Falcon on GSE Reform; Mortgage Banking Recently Interviewed the Director of the Office of Federal Housing Enterprise Oversight, Armando Falcon. with Four Years' Experience Heading the GSEs' Safety and Soundness Regulator, Falcon Has Important Views on the Current Debate over GSE Regulatory Reform

By Hewitt, Janet Reilley | Mortgage Banking, April 2004 | Go to article overview

Falcon on GSE Reform; Mortgage Banking Recently Interviewed the Director of the Office of Federal Housing Enterprise Oversight, Armando Falcon. with Four Years' Experience Heading the GSEs' Safety and Soundness Regulator, Falcon Has Important Views on the Current Debate over GSE Regulatory Reform


Hewitt, Janet Reilley, Mortgage Banking


Armando Falcon IS SPENDING A LOT OF TIME ON CAPITOL HILL LATELY. This four-year veteran who heads the Office of Federal Housing Enterprise Oversight (OFHEO) knows better than anyone where current government-sponsored enterprise (GSE) oversight needs fixing.

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Last fall he was an important witness before the House Committee on Financial Services and the Senate Committee on Banking, Housing and Urban Affairs. Those committees are moving forward on enacting GSE regulatory reform legislation, according to their leadership.

Falcon shared with us his views on what needs to be included in any legislative package to tighten GSE oversight. Among his views is a preference for a single individual to head the new regulatory body rather than a board or commission structure. He says a single director needs to run the body to ensure timely response to any potential crisis.

Q: In your testimony in October before the Senate banking committee, you said you realized pretty quickly after becoming director of OFHEO that there were three things that jeopardized its long-term success. One was inadequate resources, another was a constraining funding mechanism and then there was a lack of powers. How quickly did you realize those were going to be a serious obstacle?

A: As I went through the process of receiving briefings and quickly assessed what needed to be done and what resources we had to do everything, it became clear to me we just didn't have the resources necessary at the agency. We were well behind deadline on getting the risk-based capital [rule] done, and we needed additional depth in our examination program. That all became pretty clear [from] my briefings on various issues from the staff.

Q: When and what convinced you that those flaws needed to be fixed by means of legislation versus other means?

A: It became clear to me right away. [J]ust to get us removed from the appropriations process [required legislation]. Being part of the appropriations process means that our budgets are assembled a year and a half or two years before they ever get enacted by Congress. So as I began assessing the fact that this agency needed additional resources, it became clear that unless I was able to get a supplemental budget request through the process, I was stuck with a budget for the next fiscal year which was totally inadequate. And so the best way to fix this problem was just to get us out of the appropriations process, and that can only be done through legislation.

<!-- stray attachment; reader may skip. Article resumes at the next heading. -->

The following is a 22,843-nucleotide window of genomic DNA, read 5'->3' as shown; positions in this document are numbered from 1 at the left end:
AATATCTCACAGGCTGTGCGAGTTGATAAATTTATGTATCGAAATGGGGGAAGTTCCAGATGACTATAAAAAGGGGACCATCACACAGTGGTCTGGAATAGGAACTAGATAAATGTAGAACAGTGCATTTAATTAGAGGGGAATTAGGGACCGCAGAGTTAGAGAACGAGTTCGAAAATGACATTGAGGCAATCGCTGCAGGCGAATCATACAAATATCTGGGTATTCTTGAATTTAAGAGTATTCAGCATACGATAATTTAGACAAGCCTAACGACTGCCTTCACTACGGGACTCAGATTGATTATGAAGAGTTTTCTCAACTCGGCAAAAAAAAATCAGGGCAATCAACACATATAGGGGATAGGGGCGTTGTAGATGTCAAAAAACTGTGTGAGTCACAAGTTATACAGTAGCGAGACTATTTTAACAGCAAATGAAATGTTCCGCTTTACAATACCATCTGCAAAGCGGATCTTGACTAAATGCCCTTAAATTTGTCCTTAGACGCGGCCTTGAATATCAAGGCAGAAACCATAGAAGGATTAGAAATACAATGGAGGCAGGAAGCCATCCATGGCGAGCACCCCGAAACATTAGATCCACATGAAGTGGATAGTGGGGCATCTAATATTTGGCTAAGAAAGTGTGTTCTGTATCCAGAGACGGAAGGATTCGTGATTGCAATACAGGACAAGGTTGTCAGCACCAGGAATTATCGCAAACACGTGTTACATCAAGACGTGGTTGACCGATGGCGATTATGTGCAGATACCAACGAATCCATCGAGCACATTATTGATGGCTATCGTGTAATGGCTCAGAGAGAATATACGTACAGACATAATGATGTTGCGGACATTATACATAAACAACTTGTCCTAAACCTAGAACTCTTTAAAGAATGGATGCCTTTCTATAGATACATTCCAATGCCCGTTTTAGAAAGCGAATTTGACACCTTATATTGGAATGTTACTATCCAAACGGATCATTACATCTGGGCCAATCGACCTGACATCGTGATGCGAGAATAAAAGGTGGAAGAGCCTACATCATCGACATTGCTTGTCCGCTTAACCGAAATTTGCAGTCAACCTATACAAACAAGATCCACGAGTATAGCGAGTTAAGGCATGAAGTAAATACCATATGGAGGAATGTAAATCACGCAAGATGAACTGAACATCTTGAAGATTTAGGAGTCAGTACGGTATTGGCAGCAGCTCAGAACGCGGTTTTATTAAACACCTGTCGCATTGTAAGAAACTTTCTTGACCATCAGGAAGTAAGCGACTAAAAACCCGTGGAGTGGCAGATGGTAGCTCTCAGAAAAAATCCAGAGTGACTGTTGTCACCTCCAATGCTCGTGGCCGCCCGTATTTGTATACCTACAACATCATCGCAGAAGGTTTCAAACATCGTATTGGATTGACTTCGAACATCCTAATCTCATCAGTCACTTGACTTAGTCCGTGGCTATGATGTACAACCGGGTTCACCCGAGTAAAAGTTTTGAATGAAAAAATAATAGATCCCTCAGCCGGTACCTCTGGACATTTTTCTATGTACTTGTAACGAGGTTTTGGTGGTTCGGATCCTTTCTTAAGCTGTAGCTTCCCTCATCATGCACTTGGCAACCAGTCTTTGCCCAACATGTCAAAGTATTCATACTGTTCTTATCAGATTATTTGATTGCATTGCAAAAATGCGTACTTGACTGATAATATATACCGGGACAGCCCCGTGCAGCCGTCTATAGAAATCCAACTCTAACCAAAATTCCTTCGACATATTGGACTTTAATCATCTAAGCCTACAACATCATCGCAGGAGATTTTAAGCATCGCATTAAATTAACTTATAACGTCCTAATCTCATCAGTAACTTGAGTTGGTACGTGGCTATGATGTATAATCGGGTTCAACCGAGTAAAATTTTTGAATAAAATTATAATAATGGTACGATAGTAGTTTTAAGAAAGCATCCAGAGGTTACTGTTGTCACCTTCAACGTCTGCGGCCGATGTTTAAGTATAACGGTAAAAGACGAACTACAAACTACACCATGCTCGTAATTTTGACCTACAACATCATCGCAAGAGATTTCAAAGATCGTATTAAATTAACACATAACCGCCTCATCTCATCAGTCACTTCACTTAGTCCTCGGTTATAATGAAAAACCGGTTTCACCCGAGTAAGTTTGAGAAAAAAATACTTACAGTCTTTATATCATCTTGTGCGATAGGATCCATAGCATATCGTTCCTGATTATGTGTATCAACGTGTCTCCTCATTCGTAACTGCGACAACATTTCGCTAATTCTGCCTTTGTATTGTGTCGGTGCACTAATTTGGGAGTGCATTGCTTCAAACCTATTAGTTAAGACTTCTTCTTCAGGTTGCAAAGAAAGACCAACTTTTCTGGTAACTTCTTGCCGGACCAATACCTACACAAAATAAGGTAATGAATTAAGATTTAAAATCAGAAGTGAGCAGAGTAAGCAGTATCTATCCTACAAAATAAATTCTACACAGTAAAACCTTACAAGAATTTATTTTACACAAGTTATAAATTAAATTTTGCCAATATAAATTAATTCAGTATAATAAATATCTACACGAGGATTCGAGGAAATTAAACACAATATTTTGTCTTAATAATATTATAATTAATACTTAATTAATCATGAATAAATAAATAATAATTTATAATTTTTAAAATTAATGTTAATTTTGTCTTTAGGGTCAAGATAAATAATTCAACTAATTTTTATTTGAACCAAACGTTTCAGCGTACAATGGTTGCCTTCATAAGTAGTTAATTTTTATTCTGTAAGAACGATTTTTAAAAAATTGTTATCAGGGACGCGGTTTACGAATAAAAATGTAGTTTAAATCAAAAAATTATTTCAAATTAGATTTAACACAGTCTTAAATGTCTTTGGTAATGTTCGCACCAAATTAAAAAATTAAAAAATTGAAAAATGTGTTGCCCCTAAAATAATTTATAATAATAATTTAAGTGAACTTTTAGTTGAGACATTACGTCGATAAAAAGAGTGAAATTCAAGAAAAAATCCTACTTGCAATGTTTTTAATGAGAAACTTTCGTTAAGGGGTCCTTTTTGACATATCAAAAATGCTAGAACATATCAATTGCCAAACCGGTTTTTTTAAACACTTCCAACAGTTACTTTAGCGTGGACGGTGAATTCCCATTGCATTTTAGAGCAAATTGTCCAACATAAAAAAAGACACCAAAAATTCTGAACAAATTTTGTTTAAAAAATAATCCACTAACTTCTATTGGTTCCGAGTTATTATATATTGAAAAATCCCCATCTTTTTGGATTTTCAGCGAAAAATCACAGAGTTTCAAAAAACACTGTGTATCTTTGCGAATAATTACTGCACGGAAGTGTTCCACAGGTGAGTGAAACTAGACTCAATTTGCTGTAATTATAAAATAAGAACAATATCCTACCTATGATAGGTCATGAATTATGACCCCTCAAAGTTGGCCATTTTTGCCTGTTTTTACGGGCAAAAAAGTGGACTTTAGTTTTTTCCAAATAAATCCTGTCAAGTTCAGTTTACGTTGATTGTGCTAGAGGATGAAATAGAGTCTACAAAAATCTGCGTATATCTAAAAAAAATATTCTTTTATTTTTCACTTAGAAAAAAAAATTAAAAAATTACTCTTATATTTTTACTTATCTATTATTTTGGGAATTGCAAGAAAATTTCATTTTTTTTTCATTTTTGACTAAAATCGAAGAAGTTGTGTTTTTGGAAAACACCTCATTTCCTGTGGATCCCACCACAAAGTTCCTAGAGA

Q: If Freddie Mac had not encountered its accounting problems, do you believe Congress today would be actively considering GSE regulatory reform?

A: I think so, because this issue predates Freddie Mac's accounting problems. The fact that the companies have generated controversy is more by virtue of the special benefits they receive, and that has been exacerbated by the accounting problems at one of the companies.

Q: You basically have been an advocate for legislation for the four years since you've been at OFHEO. Who else do you credit for getting to this active phase of lawmaking?

A: I think [Congressman] Richard Baker [R-Louisiana] has been, while at times, a critic, he also has been a supporter of the agency and [of] strong regulation. Baker and [Congressman] Paul Kanjorski [D-Pennsylvania] were there in the beginning, helping us to get budget increases as we pressed for them. They have been supportive of regulatory efforts at the agency.

Q: Recently Fed Chairman Alan Greenspan made a lot of headlines with his comments about systemic risk posed by the GSEs. What is your own view of the systemic risk that's posed currently by the two GSEs?

A: I think the two companies, by virtue of their size [and] their involvement in the housing finance system, pose a systemic risk. And [OFHEO] made that point in a report that we did about a year ago. I was the one who directed the staff to produce such a report. …

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Falcon on GSE Reform; Mortgage Banking Recently Interviewed the Director of the Office of Federal Housing Enterprise Oversight, Armando Falcon. with Four Years' Experience Heading the GSEs' Safety and Soundness Regulator, Falcon Has Important Views on the Current Debate over GSE Regulatory Reform
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